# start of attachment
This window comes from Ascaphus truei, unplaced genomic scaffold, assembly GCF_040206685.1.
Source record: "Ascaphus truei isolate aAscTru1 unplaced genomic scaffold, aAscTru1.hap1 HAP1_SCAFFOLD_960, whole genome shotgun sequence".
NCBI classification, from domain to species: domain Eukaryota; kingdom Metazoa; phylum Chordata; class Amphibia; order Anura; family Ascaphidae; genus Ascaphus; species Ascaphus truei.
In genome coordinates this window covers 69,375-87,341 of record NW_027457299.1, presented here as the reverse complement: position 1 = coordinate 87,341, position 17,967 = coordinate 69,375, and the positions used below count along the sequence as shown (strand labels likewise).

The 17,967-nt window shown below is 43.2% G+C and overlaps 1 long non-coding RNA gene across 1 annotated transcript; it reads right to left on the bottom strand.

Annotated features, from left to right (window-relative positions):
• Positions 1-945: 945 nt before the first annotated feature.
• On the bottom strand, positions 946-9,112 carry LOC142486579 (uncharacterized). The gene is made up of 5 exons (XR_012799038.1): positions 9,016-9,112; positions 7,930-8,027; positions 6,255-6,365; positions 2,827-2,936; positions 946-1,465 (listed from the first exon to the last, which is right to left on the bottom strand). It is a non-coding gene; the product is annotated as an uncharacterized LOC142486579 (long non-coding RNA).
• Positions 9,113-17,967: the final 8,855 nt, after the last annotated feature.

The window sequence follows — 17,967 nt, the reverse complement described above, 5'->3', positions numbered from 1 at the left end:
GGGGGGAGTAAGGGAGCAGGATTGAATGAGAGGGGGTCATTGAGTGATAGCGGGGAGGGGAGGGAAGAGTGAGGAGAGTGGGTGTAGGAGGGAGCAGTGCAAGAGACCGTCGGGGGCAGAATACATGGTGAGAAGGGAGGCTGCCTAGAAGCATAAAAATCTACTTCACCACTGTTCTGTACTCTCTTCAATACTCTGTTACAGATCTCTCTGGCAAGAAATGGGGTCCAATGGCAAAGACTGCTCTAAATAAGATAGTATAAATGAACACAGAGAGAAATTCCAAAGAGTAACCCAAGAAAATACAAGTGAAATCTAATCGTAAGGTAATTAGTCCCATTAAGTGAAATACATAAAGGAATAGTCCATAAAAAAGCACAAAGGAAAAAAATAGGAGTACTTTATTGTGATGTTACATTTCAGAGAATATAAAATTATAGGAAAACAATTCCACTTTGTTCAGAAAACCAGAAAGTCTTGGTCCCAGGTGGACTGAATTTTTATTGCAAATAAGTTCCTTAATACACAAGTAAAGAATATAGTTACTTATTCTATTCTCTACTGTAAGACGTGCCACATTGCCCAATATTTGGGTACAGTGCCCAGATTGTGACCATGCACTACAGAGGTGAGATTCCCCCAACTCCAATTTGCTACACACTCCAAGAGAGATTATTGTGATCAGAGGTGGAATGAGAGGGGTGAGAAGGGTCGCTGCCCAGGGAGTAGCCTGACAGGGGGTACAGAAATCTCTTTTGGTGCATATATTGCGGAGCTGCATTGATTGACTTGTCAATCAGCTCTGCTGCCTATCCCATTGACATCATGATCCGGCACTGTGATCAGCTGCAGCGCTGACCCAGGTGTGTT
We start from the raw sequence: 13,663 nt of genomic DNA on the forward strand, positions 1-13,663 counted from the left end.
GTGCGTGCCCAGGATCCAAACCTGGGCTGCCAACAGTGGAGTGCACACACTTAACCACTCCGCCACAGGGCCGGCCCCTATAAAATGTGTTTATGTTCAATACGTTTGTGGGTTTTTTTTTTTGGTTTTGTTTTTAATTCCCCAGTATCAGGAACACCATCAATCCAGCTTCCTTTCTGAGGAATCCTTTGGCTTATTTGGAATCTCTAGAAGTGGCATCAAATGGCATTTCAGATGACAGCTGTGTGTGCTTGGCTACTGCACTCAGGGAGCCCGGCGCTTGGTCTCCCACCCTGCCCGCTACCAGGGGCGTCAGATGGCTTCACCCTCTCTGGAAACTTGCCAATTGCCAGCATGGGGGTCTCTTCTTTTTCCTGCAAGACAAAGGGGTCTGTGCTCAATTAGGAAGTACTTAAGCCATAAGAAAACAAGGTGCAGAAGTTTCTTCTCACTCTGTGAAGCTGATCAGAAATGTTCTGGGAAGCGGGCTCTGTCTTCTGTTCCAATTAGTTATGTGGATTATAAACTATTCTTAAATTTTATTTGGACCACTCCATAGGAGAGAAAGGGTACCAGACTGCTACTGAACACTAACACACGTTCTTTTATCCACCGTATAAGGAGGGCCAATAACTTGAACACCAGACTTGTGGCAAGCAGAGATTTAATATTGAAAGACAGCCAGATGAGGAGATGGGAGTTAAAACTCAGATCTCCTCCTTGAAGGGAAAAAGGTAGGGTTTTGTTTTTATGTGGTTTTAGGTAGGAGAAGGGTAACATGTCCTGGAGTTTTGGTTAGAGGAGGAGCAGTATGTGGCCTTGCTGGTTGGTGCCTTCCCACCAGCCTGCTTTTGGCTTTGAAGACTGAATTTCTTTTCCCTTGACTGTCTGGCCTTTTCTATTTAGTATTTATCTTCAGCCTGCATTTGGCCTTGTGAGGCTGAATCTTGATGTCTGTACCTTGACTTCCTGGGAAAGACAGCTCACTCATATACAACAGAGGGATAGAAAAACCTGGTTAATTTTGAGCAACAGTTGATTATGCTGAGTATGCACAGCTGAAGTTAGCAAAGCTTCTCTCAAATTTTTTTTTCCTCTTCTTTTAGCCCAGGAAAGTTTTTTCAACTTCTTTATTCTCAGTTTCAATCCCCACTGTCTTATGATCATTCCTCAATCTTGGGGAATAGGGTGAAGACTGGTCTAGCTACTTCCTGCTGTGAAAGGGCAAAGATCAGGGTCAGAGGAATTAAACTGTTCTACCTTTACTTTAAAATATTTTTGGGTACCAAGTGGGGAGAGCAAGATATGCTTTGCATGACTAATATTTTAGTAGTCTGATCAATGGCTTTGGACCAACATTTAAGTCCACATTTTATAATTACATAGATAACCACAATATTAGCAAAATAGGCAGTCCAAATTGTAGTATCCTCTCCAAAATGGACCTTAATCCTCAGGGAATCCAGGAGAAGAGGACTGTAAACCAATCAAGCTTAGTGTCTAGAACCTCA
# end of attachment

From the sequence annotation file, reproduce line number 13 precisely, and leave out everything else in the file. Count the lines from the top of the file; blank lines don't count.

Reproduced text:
GTGCGTGCCCAGGATCCAAACCTGGGCTGCCAACAGTGGAGTGCACACACTTAACCACTCCGCCACAGGGCCGGCCCCTATAAAATGTGTTTATGTTCAATACGTTTGTGGGTTTTTTTTTTTGGTTTTGTTTTTAATTCCCCAGTATCAGGAACACCATCAATCCAGCTTCCTTTCTGAGGAATCCTTTGGCTTATTTGGAATCTCTAGAAGTGGCATCAAATGGCATTTCAGATGACAGCTGTGTGTGCTTGGCTACTGCACTCAGGGAGCCCGGCGCTTGGTCTCCCACCCTGCCCGCTACCAGGGGCGTCAGATGGCTTCACCCTCTCTGGAAACTTGCCAATTGCCAGCATGGGGGTCTCTTCTTTTTCCTGCAAGACAAAGGGGTCTGTGCTCAATTAGGAAGTACTTAAGCCATAAGAAAACAAGGTGCAGAAGTTTCTTCTCACTCTGTGAAGCTGATCAGAAATGTTCTGGGAAGCGGGCTCTGTCTTCTGTTCCAATTAGTTATGTGGATTATAAACTATTCTTAAATTTTATTTGGACCACTCCATAGGAGAGAAAGGGTACCAGACTGCTACTGAACACTAACACACGTTCTTTTATCCACCGTATAAGGAGGGCCAATAACTTGAACACCAGACTTGTGGCAAGCAGAGATTTAATATTGAAAGACAGCCAGATGAGGAGATGGGAGTTAAAACTCAGATCTCCTCCTTGAAGGGAAAAAGGTAGGGTTTTGTTTTTATGTGGTTTTAGGTAGGAGAAGGGTAACATGTCCTGGAGTTTTGGTTAGAGGAGGAGCAGTATGTGGCCTTGCTGGTTGGTGCCTTCCCACCAGCCTGCTTTTGGCTTTGAAGACTGAATTTCTTTTCCCTTGACTGTCTGGCCTTTTCTATTTAGTATTTATCTTCAGCCTGCATTTGGCCTTGTGAGGCTGAATCTTGATGTCTGTACCTTGACTTCCTGGGAAAGACAGCTCACTCATATACAACAGAGGGATAGAAAAACCTGGTTAATTTTGAGCAACAGTTGATTATGCTGAGTATGCACAGCTGAAGTTAGCAAAGCTTCTCTCAAATTTTTTTTTCCTCTTCTTTTAGCCCAGGAAAGTTTTTTCAACTTCTTTATTCTCAGTTTCAATCCCCACTGTCTTATGATCATTCCTCAATCTTGGGGAATAGGGTGAAGACTGGTCTAGCTACTTCCTGCTGTGAAAGGGCAAAGATCAGGGTCAGAGGAATTAAACTGTTCTACCTTTACTTTAAAATATTTTTGGGTACCAAGTGGGGAGAGCAAGATATGCTTTGCATGACTAATATTTTAGTAGTCTGATCAATGGCTTTGGACCAACATTTAAGTCCACATTTTATAATTACATAGATAACCACAATATTAGCAAAATAGGCAGTCCAAATTGTAGTATCCTCTCCAAAATGGACCTTAATCCTCAGGGAATCCAGGAGAAGAGGACTGTAAACCAATCAAGCTTAGTGTCTAGAACCTCA